Beginners Guide to Making Wine From Fruit Juice

Are you looking for an easy way to make wine at home but you don’t have any winemaking equipment? Here’s an easy homemade wine recipe using common items that you already have around the house. Winemaking at home is easy with our beginner’s guide to making wine from fruit juice.

How to Make Homemade Wine the Easy Way

If you’re new to making wine, a quick and easy method is making wine from fruit juice using frozen juice concentrates. Simply check in your grocer’s freezer section to find a wide variety of frozen juices. This recipe can be adjusted for any type of juice or juice blends.

It’s fun to experiment with different flavors, but if you do, always make sure that you like the taste of the juice blend itself before you try to make it into wine. If it tastes bland or strange as juice, it will taste even more so once it becomes wine.

Check the ingredients list for preservatives. If it has preservatives, it won’t ferment. If it doesn’t ferment, you won’t get wine.

Another thing to check for is chemicals. You want a juice concentrate that is 100% juice. Some juices have added vitamin C (ascorbic acid). This will work fine. Try to avoid any other chemicals for a better tasting wine.

how to make homemade wine

Making Wine from Fruit Juice

Ingredients:

  • 1 – 6 ounce can frozen grape juice concentrate
  • 1 – 6 ounce can frozen apple juice concentrate (or juice of your choice – I like blends.)
  • juice of 1 large lemon
  • 2 cups sugar
  • 1 package of wine yeast (Montrachet or champagne) or 1 teaspoon bread yeast
  • 1 gallon water

Equipment:

  • Clean gallon jug or bucket
  • Balloon or plastic wrap and rubber band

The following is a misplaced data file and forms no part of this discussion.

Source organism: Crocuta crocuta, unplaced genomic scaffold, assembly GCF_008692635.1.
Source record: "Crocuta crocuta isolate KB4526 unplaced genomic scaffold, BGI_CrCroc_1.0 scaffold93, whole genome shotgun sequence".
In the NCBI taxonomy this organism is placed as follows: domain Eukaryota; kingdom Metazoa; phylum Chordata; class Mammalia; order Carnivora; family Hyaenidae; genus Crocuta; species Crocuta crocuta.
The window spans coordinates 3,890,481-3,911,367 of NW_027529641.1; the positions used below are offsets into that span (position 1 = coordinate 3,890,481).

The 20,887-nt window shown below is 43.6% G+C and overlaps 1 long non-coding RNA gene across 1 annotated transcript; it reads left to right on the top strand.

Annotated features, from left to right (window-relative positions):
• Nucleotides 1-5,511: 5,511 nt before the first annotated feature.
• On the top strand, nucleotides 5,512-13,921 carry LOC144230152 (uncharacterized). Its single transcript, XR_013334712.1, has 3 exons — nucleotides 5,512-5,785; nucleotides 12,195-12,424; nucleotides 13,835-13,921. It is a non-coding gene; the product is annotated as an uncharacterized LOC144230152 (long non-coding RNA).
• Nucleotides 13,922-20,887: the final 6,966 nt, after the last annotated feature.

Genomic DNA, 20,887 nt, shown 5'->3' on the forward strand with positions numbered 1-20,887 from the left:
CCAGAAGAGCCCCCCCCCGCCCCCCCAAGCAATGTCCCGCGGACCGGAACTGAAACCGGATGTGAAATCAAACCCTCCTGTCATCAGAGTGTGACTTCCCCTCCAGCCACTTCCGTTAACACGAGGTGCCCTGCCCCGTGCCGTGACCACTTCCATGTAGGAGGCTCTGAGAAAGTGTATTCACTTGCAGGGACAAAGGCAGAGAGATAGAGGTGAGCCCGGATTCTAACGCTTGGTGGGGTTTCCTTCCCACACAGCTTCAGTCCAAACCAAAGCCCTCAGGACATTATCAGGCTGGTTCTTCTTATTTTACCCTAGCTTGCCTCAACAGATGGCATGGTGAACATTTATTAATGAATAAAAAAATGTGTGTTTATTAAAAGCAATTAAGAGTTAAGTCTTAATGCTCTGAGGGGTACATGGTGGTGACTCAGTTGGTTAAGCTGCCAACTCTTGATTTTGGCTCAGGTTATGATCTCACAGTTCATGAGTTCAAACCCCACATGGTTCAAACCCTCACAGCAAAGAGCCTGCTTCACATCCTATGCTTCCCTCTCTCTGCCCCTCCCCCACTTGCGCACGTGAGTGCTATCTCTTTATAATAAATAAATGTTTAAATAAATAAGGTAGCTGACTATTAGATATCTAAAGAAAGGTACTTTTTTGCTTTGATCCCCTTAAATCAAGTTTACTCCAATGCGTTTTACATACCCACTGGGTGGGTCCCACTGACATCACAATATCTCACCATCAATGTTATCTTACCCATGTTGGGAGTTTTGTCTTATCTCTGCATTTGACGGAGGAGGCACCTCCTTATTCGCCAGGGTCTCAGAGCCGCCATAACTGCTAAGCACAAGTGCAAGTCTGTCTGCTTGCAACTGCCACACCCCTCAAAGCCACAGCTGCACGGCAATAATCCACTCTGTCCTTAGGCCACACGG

• Funnel (if you’re using the jug)
  • Something to stir with
  • Plastic tubing or a turkey baster (if you have them). If not, don’t worry about it.

Bring the water to a rolling boil, then turn off the heat and let it cool down to room temperature. Now you’re ready to begin making wine from fruit juice.

Choose the Proper Container

When making wine from fruit juice, always start with a very clean jug or bucket. A gallon milk or water jug will work and so will a clean cheap plastic bucket.

Avoid containers that have held anything toxic. We’re trying to make wine here, not poison. And especially, don’t use anything that has held vinegar unless you want to make more vinegar.

Smell the container before you start. If it smells like soap, your wine will taste like soap. Sometimes rinsing the jug with a bit of baking soda and water can remove lingering food fragrances. Be sure to rinse again with clear water before you start making the wine.

To make sure all smells are gone, let it dry completely and smell the container again. When you can’t smell anything, the container is good to make wine.

Adding the Juice and Sugar

Put the thawed juice concentrate and fresh lemon juice into your container. If you’re making an all grape wine, you can leave out the lemon juice. If you are using different fruits, the lemon helps to bring out the flavor as well as giving a nice edge to the wine.